You may want to rush your new Labrador Retriever home as soon as possible. But before you pick out the perfect puppy, you should find a vet that can take care of your dog’s health needs.
It can be tricky to find the right vet. Do some research before you choose, asking for recommendations from friends and family. Also check online reviews to see if the vet has a good reputation in the area.
Once you’ve found a vet you think is right for your Lab, you should be prepared for their first visit. Here are some questions you need to ask.
Depending on where you get your dog, they may require a range of vaccines. Make sure that you get full immunization records from the breeder so that your vet knows what your puppy is still missing.
Some Labs may need to get a few additional vaccines, especially if you live in certain areas. Ask the vet if vaccines for Lyme disease, bordella, or leptospirosis are right for your dog.
Labs are curious creatures, and they’ll bury their nose in just about anything. That’s why it’s important that you ask about any parasites in your area that could be dangerous to your dog.
Most vets will give your Lab some form of deworming medication, which can protect against a wide range of common parasites. Ask about any symptoms of parasites you should keep an eye out for.
Not every vet office will be able to provide care in the case of an emergency, or the services they do offer will be limited. Make sure you know in advance what your vet can and can’t do.
Ask them if they take walk ins, and how long you can expect to wait to see the vet in the event of an emergency.
You should also get a recommendation for where to take your dog should they require emergency care.
If your vet does offer emergency service, you still need to know when they’re open. Many vet offices will not stay open all night, and may have limited staff on weekends.
If your vet does not stay open late, ask them which 24 hour animal hospital in the area they recommend.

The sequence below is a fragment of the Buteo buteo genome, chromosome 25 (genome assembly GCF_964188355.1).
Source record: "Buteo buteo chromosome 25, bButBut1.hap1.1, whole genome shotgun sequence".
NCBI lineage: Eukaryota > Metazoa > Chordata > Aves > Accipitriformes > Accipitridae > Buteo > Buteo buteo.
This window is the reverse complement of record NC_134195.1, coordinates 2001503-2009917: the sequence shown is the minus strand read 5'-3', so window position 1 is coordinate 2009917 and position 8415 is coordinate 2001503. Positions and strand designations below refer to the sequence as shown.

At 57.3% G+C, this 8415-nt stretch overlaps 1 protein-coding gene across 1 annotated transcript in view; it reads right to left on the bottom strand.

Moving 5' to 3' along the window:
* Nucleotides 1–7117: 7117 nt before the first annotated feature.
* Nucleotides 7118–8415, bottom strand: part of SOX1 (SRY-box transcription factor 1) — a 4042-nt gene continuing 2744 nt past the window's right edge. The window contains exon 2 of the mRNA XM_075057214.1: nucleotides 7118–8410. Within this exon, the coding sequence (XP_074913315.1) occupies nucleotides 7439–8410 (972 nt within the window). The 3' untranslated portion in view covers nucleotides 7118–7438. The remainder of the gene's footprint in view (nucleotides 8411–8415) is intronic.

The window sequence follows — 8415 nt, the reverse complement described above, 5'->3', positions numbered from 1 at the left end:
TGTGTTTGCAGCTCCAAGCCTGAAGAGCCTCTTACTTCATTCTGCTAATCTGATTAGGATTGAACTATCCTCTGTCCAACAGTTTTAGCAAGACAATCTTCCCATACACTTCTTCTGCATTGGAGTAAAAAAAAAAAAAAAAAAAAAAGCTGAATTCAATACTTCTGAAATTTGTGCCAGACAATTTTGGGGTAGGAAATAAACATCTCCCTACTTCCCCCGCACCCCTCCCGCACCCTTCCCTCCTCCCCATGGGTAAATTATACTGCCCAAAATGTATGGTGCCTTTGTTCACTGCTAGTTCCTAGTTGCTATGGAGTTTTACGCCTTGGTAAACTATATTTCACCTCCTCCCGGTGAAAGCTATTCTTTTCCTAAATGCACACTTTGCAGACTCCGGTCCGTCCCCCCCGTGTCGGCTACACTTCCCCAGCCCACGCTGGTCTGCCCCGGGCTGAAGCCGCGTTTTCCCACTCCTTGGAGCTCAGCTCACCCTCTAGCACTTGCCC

Pet insurance can protect you financially should your dog need expensive care. Although pet insurance can help, most policies will still require that you pay a significant amount of money out of pocket, and some vets may not accept insurance.
Make sure that you and your vet are on the same page from day one when it comes to insurance. Ask them if they work with insurance companies directly, or if you’ll have to submit vet bills on your own to the insurer.
There are quite a few flea and tick medications on the market, and the one that’s right for your dog will depend on where you live. Ask your vet which products they recommend for your Lab.
Not all labs will grow at the same rate, and some will end up heavier than others. This can make it difficult to know if your Lab is at a healthy weight. During your first visit, ask the vet if your Lab is growing at a healthy rate
You should also discuss a timetable for future checkups. Most vets will want to see your dog every few months if they are still young to complete their immunizations and check their weight.
In most cases, vets will recommend that your lab be spayed or neutered. Ask them when they want to perform the procedure, as well as how much it will cost.
If you’re looking for a Lab, head over to our puppy finder. At Uptown Puppies, we connect you to some of the best Lab breeders and companies around.
We only work with breeders and companies who are committed to the highest ethical standards. That means we never work with backyard breeders or puppy mills.
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